The Palm Beach Post from West Palm Beach, Florida on November 4, 1968 · Page 8
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November 4, 1968

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The Palm Beach Post from West Palm Beach, Florida · Page 8

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West Palm Beach, Florida
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Monday, November 4, 1968
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Page 8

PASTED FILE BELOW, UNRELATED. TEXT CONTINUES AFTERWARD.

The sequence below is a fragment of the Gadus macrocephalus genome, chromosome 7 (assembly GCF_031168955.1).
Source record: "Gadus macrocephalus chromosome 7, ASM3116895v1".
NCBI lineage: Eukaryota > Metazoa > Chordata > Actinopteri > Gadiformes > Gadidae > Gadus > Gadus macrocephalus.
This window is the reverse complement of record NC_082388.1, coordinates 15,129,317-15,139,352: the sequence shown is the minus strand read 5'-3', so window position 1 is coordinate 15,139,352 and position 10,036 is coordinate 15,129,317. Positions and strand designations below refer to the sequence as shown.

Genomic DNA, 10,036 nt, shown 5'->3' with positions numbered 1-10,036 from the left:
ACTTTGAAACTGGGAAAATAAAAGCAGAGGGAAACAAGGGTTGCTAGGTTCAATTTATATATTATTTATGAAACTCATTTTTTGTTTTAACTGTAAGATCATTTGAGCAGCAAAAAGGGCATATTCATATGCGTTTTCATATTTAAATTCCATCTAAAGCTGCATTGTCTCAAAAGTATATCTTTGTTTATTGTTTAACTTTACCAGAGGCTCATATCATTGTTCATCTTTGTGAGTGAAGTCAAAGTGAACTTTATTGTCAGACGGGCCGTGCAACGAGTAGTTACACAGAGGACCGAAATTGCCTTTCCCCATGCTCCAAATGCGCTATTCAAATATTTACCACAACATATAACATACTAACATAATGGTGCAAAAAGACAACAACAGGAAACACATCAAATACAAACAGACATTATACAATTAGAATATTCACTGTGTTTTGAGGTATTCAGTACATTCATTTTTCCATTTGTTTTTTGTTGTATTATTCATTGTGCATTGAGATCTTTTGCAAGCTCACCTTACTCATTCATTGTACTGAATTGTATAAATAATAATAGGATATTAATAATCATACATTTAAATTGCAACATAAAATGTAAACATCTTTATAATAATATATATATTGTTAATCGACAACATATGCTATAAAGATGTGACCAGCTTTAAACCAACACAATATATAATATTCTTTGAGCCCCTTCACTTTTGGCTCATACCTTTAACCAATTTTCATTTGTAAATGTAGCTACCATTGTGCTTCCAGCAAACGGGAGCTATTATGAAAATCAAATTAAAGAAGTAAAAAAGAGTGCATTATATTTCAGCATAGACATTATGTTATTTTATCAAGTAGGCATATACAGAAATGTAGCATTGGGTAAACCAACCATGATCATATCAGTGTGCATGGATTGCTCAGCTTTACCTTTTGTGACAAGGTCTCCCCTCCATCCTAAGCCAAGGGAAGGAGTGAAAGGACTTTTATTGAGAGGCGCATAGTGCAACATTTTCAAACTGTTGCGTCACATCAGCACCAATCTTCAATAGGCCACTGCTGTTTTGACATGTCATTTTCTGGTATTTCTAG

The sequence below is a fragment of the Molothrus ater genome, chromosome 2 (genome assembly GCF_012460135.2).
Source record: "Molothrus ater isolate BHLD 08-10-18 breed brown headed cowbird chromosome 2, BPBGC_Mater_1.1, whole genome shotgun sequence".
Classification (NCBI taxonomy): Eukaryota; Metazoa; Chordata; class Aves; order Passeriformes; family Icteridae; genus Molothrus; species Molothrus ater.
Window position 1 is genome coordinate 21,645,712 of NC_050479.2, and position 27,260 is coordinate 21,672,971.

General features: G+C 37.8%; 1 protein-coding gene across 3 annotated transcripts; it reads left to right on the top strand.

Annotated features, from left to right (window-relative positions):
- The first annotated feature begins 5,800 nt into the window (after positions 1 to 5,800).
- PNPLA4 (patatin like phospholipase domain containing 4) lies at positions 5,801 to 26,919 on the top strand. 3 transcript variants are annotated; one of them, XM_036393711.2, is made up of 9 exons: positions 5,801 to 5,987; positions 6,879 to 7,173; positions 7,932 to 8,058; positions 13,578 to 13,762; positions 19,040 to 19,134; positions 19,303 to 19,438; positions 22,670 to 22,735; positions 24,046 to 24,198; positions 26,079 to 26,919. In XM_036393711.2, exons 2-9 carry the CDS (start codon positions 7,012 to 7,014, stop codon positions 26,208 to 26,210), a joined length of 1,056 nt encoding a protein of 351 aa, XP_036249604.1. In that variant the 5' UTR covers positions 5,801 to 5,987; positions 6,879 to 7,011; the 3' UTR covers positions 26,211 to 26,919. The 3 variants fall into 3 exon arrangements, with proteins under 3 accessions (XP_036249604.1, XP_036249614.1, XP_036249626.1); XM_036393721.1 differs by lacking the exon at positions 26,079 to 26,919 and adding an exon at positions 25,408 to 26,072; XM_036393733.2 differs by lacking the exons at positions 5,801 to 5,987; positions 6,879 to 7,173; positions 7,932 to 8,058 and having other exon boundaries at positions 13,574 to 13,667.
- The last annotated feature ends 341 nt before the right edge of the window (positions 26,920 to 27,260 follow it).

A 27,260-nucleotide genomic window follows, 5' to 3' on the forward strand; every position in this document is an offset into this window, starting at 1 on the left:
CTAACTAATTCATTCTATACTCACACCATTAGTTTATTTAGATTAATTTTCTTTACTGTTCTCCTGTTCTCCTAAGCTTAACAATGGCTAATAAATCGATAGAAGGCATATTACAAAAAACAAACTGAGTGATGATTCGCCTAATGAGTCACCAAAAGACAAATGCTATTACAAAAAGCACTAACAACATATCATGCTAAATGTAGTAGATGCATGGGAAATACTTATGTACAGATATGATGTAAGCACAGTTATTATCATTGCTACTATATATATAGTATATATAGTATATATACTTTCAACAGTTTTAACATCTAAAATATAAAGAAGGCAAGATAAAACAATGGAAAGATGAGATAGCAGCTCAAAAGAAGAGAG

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& Palm Beach Post, Monday, Nov. 4, 1968 Temple Hears Childhood Expert By HV WHITE Stall Writer Jhe most critical period of growth Is early childhood, according to Dr. Emmy Louise Widmer. tr. Widmer, who is childhood specialist at Florida At-lajtic University, spoke before the Temple Israel Discussion Group, Sunday morning, at Schwartzberg Hall on "Early Childhood Education: Young Children in the World of Today." the speaker is consultant for OEO Migrant and Heads-tart Programs and is serving on the Florida State Department of Education Committee on Early Childhood Education. She Is also on the Advisory Committee In planning for the 1970 White House Conference on Children and Youth. Throughout her talk, Dr. Widmer stressed that early pushing of advanced education to children is ineffective. The early years of a child are the formative period, she said. "This is the century of the child," she continued. "This Is all to the good. But it can be a mixed blessing If we are not interested in the child's needs, to know how he ticks. "It is erroneous if we donot note the early childhood period. The child is learning from the time he awakens in the morning until he goes to sleep at night." HOW REP. "BOB" DE YOUNG AND SEN. JERRY THOMAS Voted on Preserving Our Constitutional Rights RATING FACTS PRODUCED BY FLORIDA'S AMERICANS FOR CONSTITUTIONAL ACTION: Dr. Widmer asked, "What is the best program for the children of today and tomorrow?" Her answer was, "We don't have all the answers." Continuing she said, "It is difficult for children to understand the relationship of learning In school to out of school. "Think well before robbing children of their childhood with wrong goals." She warned against pressuring a child to grow up too fast. "Short term learning Is of little permanence," she said. "Do we want to produce Quiz Kids?" she asked. Then she added, "What about original thought and creative Ideas?" "The important thing in education today is experience that provides stimulation," she said. "Children have built-in resources for learning. They are eager to learn; they ask questions. Interest, curiosity, activity . . . these are their resources for learning. We do not ask how children learn, but make learning a part of them. "Allow for full use of their five senses. If they are kept seated they cannot feel, touch, taste. The children learn by first hand experiences. Seeing, hearing, doing . . . that's how they learn. We must give them time to explore if we are to develop them to their highest potential." In the answer period, Dr. Widmer said that schools reflect what the community wants them to reflect; that portrayal of violence in mass media re-acts on the children; look at children as they are so they will not hate school. Andrews' Book Used In Brazil BOCA RATON - Dr. Donald H. Andrews, professor emeritus of chemistry at Florida Atlantic University, has had one of his books translated into Portuguese for use at the Brazilian University of Sao Paulo. The general chemistry text, already in use in Mexico City in a Spanish translation, is called in Portuguese, "Quimi-ca Geral." The text will also be used in French-speaking countries. Dr. Andrews came to fAU In 1963 from Johns Hopkins, where he was on the faculty from 1927, holding the B. N. Baker chemistry chair from 1950. A graduate of Yale University, where he received the Ph.D., Dr. Andrews also held post-doctoral fellowships at Yale, the universities of California and Leiden, Holland, and Franklin Institute of BILL J- JSS 4 I968 ortiC CU"tV pea, . somlnee CO' for Vur 9ratl elects genet3 J Paid Advertising by Bill J. Bailey Campaign Fund ' THE FOLLOWING ARE THE REASONS FOR THEIR CONCERN: 1. 4. FOR Local Self-Government and the citizen's FOR safeguarding the God given rights of the individual and promoting sound economic growth by strengthening constitutional government; AGAINST "group morality," o socialized economy and centralization of government 2 right to be left alone; AGAINST Central Government Intervention in local government and private offoirs. 5. FOR Private Ownership and control of the means of production and distribution; AGAINST Government Ownership and competition with private competitive enterprise. 6. FOR Individual liberty, rights, and responsibilities; AGAINST coercion of individuals through government regulation. FOR Sound Money and fiscal integrity; AGAINST inflation. 3. FOR o Private, Competitive Market and Individual freedofn of choice; AGAINST Government Interference by price fixing and controls. THE RECORD SHOWS CLEARLY WHO IS MORE CONCERNED ABOUT YOUR WELFARE AND YOUR COUNTRY'S . . . BOB DE YOUNG 54.5 JERRY THOMAS 36.4 PULL LEVER 1 1 A BOB DE YOUNG REPUBLICAN FOR STATE SENATE DISTRICT 35 PAID FOR BY ROBERT C. DE YOUNG CAMPAIGN TREASURER Imt a feii? hours to decide 0 0 0 which candidate is most qualified to deal with the important issue of the World Arms Race. Take a few minutes to read the views of these publications regarding this vital issue. r IThe Arms Race And The Candidates Humphrey for President New York Times October 6, 1968 much less interest m the subject. He is now urging a delay in the ratification of the Nonproliferation Treaty. Even worse, he has resurrected the "missile gap" argument misused by President Kennedy and insists that he will not enter into arms negotiations with the Soviet Union until sometime in the future when this country has reached new and unspecified superiority in nucleai strength. He is busily promising to outstrip the Russians in space and to build a nuclear Navy "second to none.' The United States does not reed a President intent on speeding up both the arms race and the space race. result of his efforts than those of any man in public or private life. Next to President John F. Kennedy, no public official had more to do with the passage of the limited nuclear test ban. No one hits demonstrated a deeper awareness of the threats to America and world security represented by a runaway arms race. The taming of power, rather than the accumulation ol power or the glorification of power, remains the first imperative of the atomic age. If one were to decide the election on this one issue alone, he would be encompassing most of the other Issues of our time. - N.C. IN 1900, many independent voters could not see much difference between John F. Kennedy and Mellaril M. Nixon, two seemingly cool, calculating, ambitious young politicians. However, this newspaper believed that there were significant differences in conviction and outlook. We endorsed Mr. Kennedy. In 1968 many voters assert that they cannot see much difference between Mr. Nixon and Hubert H. Humphrey, but, again, this newspaper believes that there are significant differences in conviction and outlook. We endorse Mr. Humphrey. An endorsement of a candidate is in this instance also a favorable judgment on the personality and character of one man and an adverse judgment on his lival. Mr. Humphrey is a warm, generous, idealistic, open man. Mr. Nixon has gradually risen above th'! iersonal abuse and the narrow partisanship of his early campaigns, but he remains slick and evasive on some of the central issues. Saturday Review October 26, 1968 HTHE only issue of greater consequence than Viet-A nam in the Presidential election is the world arms race. For if the arms race gets out of control, the lesult could be a sharp downturn in the quality of l,fe inside the United States and a prodigious increase in the risk of a world nuclear convulsion. Two sti.tements by Richard M. Nixon that liear on this issue are disquieting in the extreme. The first statement is that, because of the Soviet invasion of Czechoslovakia, he favors a delay in the non-proliferation treaty. The second statement is that the United States should be second to none as a military power. Mr. Nixon's emphasis, unlike that of President Eisenhower anc' President Kennedy, is not on the control of force but on the pursuit of force. This can only mean that if Mr. Nixon is President there will he an intensification of all aspects of the arms race The result will be not more security but less, since there will be corresponding escalation by the Soviet I nion with a vast increase of nervous terror on all sides. Consider Mr. Nixon's unfortunate statement on the non-proliferation treaty. It is apparent that Mr. Nixon doesn't understand what the treaty is supposed to do and why it is in the American national interest. If Mr. Nixon took the position that the cul-tur d exchange treaty or the agreeemnt on direct flights between both countries should be held up as a protest over the assault on Czechoslovakia, then his stand might he arguable, but it would at least he relevant. For he would then be talking about a bilateral situation. But the non-proliferation treaty is not a bilateral treaty. It is a multilateral treaty. Its main purpose is to get as many nations as possible to agree not to make or acquire nuclear weapons. This is an irreducible requirement for the public safety. ThiJ capacity of small nations for touching off huge conflagrations is one of history's most awe-som facts. To increase this volatility by adding nuclear weapons is to compound danger beyond calculation. No one stands to gain more thnn the United Stat.-s frt-n the passage of a non-proliferation treaty. No ie stands to lose more than the United States from the delay or defeat of the treaty. It seems astounding that Mr. Nixon, thinking to demonstrate U.S. displeasure ovei Czechoslovakia, should seek to do it by jeopardizing both the national interest and the human interest. ICven more disturbing is Mr. Nixon's statement that the United States should lie supreme in military po vtr in the world. Since the Russians are not going to qccept this proposition, this means that both countries can look forward to the most costly and ominous competition in history. Beyond the anti-misiil'j missile, with its price tag of fifty billions or more, is the whole field of nuclear arms in space, with a price tag of another hundred billion dollars. Each escalation in such a race serves only to set the stage for the next jump, n'ith insecurity rising in direct proportion. Apart from the military frustrations and dangers involved in the amis race are the hammer blows to the American economy. The U.S. has been concerned over the outflow of gold and the weakening of the dollar. This problem is directly related to mammoth U.S. military spending. So is inflation. But Mr. Nixon, in effect, now proposes to intensify and accelerate this process. If Vietnam, with its military budget of seventy billions a year, is weakening the American economy, what will the consequences be of yearly military spending twice that amount, a likely price tag for a military machine that is "second to none"? World conditions may require strong defenses, but the primary objective at the very least should be limitation and control rather than an unattainable and undcfinable "supremacy." Most serious of all would be the adverse effect of a new jump in the world arms race on the prospects for upgrading vital social services Inside the United States. The nation needs a strong economic base on which to build social reform. No President in recent American history had taller or finer plans for combating squalor, wretchedness, diesease, and inadequate schooling than Lyndon B. Johnson. All these programs have been undercut or wrecked by Vietnam. There can be no expectations for basic progress in meeting American needs at home if present military spending is not only not reduced but indeed is enlarged. Whatever criticisms may have been directed at Vice President Hubert Humphrey on other grounds, his stand against the dangers of a world arms race and his emphasis on the need for effective controls have been consistent and call for the widest understanding and recognition. The fact that there is now a department in the U.S. Government called the Arms Control and Disarmament Agency is more the St. Petersburg Times Sunday, October 20, 1968 In Brief: Why Humphrey? Because he has a reliable understanding of the nuclear threat, and of the necessity to control the atom. Because he picked Sen. Edmund S. Muskie for Vice President. Because he understands the Communist threat in a changing world, and advocates policies to advunce freedom. Because of Humphrey's excellent record in combating organized crime as mayor of Minneapolis, and because his programs would lead to more Listing order and social stability than his opponents'. Because he is a kind and compassionate man. Mr. Humphrey has superior claims to the Pres- idency in three critical areas. The first of these is foreign aflairs, specifically arms control and the starrli for peace. The most important international " issue today is a slowing of the nuclear arms race. The compe tition in these deadly weapons is once more spiraling upward and threatens to slip out of liiim;in control. No subject will be more important fnf the next President. For nearly twenty years Mr. " Humphrey has devoted himself tirelessly to this problem. He was the author of the bill establishing : an independent Arms Control and Disarmament t Agency in 1961. In season and out he worked to I stop the nuclear tests which were poisoning the atmosphere, efforts that finally resulted in the limit-" ed Nuclear Test-Ban Treaty. President Kennedy Z was indulging in no exaggeration when he said to Mr. Humphrey: "This is your treaty." Mr. Humphrey is now actively working for the ratification of the Nuclear Nonproliferation Treaty, " whir-h would commit the existing nuclear nations not to distribute nuclear weapons to other countries. He " would, we believe, dedicate himself wholeheartedly to the search for practical ways of lessening the overwhelming nuclear danger. As the original propo-nent of the Peace Corps and of the Food-for-Peace Program, he has the talent and the active concern . needed to strengthen the United Nations and to build new international institutions. i ' In contrast. Mi. Nixon took no initiative on dis-armament when he was Vice President and showed In the span of the present campaign, proof that Mr. Humphrey's judgment is superior to that of Mr. Nixon has been provided by their respective choices for Vice Piesident. Senator Edmund S. Muskie has e' perience. dignity and moral force. He is in himself a cogent argument tor preferring the Democratic ticket, especially when it is recalled that four Vice Presidents in this century have succeeded to the Pre idivicv on the death of the incumbent. In the brief period since nomination, Gov. Spiro T. Ay,new has already proved from his injudicious, intemperate remarks that he is utterly inadequate. ... The sole persuasive argument offered for Mr. Nixon's election is that he might produce a period of calm and consolidation. But this presupposes that he is a popular and widely trusted figure like General Eisenhower, which he manifesdy is not, as his divisive and partisan record over the years makes clear. Moreover, the strenuous demands upon America's leadership both at home and abroad do not permit four years of rest and passivity. This critical era calls for a leadci with ideas, enthusiasm, energy and a clear moral commitment. This newspaper believes that Hubert H. Humphrey is such a leader, and in the truly critical situation - foreign and domestic - in which this country finds itself, we strongly urge his election to the Presidency of the United States. ONLY HUMPHREY . - has a thorough understanding of the nuclear power that threatens us all Only Humphrey has been truly dedicated to peace and Hit control of arms Compart his first decision with I Nixon's Look at the choices for Vice President Only Humphrey applied judgment Agnew is totally unqualified Gen. LeMay is a reckless militarist Sen. Muskie is a fully prepared and experienced national leader . . . TRUST HUMPHREY This Political Advrlitmnt Pi id for by Florida Citiitns For Humphroy-Muikit, Tod Taub, Chairman